Cook County pedestrians face risks on and near roads that drivers often don't consider. People sheltered within the confines of a vehicle easily can forget the vulnerability of non-motorists, especially during the night when pedestrians may be unexpected and hard to see.
A 49-year-old man died the same day of his wedding, when the groom and his bride stopped to aid a motorist stranded less than 50 miles south of Chicago. It was approaching midnight when the couple was driving to a hotel, after celebrating their marriage with family and friends. The new husband and wife could not pass by a driver whose car had run into a ditch alongside a busy road.
The couple parked in a driveway near the disabled vehicle. The bride remained in the truck as her husband, a former U.S. Army Ranger, walked over to the stranded motorist. The Good Samaritan and the woman, later identified as a 42-year-old Crown Point, Indiana, resident, were standing by the road when the pair was struck by three cars, one after the other.
Neither victim survived the blunt-force trauma injuries despite the immediate efforts of the bride, a registered nurse. Investigators filed no criminal charges. None of the drivers were suspected of drinking and driving.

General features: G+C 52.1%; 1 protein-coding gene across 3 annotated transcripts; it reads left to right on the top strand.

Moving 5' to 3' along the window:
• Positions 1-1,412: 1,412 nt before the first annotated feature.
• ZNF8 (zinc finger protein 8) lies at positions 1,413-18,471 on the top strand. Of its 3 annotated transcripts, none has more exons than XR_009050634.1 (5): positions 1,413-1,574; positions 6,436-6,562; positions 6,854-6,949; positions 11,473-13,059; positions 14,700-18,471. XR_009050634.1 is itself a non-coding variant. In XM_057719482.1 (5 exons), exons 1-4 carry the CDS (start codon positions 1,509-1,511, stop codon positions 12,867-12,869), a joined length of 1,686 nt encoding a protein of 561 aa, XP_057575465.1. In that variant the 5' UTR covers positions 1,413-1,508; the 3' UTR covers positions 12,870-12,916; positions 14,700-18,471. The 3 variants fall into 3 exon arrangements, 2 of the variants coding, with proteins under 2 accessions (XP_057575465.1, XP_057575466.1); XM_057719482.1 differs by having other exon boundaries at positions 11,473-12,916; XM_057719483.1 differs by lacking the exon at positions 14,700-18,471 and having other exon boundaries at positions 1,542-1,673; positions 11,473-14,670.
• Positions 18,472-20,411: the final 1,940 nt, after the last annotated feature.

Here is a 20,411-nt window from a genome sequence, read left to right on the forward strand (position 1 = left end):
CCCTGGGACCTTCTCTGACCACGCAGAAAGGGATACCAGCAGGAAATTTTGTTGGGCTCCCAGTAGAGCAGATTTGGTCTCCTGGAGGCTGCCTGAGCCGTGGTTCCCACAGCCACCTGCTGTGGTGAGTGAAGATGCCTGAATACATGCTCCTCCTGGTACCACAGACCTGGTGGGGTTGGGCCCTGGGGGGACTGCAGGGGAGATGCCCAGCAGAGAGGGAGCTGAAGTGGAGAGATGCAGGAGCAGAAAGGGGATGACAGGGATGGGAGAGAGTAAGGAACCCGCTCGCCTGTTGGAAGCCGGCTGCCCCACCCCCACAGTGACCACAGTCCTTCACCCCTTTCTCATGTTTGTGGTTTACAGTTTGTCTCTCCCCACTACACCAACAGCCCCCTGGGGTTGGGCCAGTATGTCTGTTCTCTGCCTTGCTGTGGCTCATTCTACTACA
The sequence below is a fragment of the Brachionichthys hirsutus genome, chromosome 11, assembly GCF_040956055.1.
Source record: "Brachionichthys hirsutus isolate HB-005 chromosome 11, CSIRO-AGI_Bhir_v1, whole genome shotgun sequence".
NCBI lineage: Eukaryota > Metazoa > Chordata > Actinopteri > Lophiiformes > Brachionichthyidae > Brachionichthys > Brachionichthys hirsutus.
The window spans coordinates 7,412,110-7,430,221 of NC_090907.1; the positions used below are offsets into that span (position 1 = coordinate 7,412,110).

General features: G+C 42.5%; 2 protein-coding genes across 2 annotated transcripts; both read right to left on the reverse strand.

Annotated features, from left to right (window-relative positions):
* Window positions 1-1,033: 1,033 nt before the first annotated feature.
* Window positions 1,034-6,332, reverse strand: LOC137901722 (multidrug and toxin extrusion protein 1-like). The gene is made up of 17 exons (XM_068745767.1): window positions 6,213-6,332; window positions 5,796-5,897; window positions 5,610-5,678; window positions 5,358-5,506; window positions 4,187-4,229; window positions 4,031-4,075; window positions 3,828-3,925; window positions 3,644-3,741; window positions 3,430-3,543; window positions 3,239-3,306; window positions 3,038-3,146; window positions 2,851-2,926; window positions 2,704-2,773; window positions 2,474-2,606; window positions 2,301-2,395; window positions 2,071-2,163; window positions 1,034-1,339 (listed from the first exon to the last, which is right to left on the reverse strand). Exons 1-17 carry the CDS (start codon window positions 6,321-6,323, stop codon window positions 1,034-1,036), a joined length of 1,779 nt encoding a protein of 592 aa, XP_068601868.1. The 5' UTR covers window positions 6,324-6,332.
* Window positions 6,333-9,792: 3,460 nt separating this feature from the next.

The husband was survived by his new spouse, two daughters and a son and daughter who had hours before become his stepchildren.
A family's recovery following a tragic accident frequently is viewed from a financial standpoint. The costs of a funeral and burial, the victim's final medical expenses and future wage losses represent actual damages. There are also psychological effects for survivors.
Pain and suffering is not exclusive to fatal accident victims. The emotional trauma of witnessing or adjusting to the death of a loved one can be addressed in a wrongful death claim. Settlements and damage awards give those left behind the support to move forward.
Source: suntimes.com, Mitch Armentrout and Christin Nance Lazerus, Dec. 15, 2013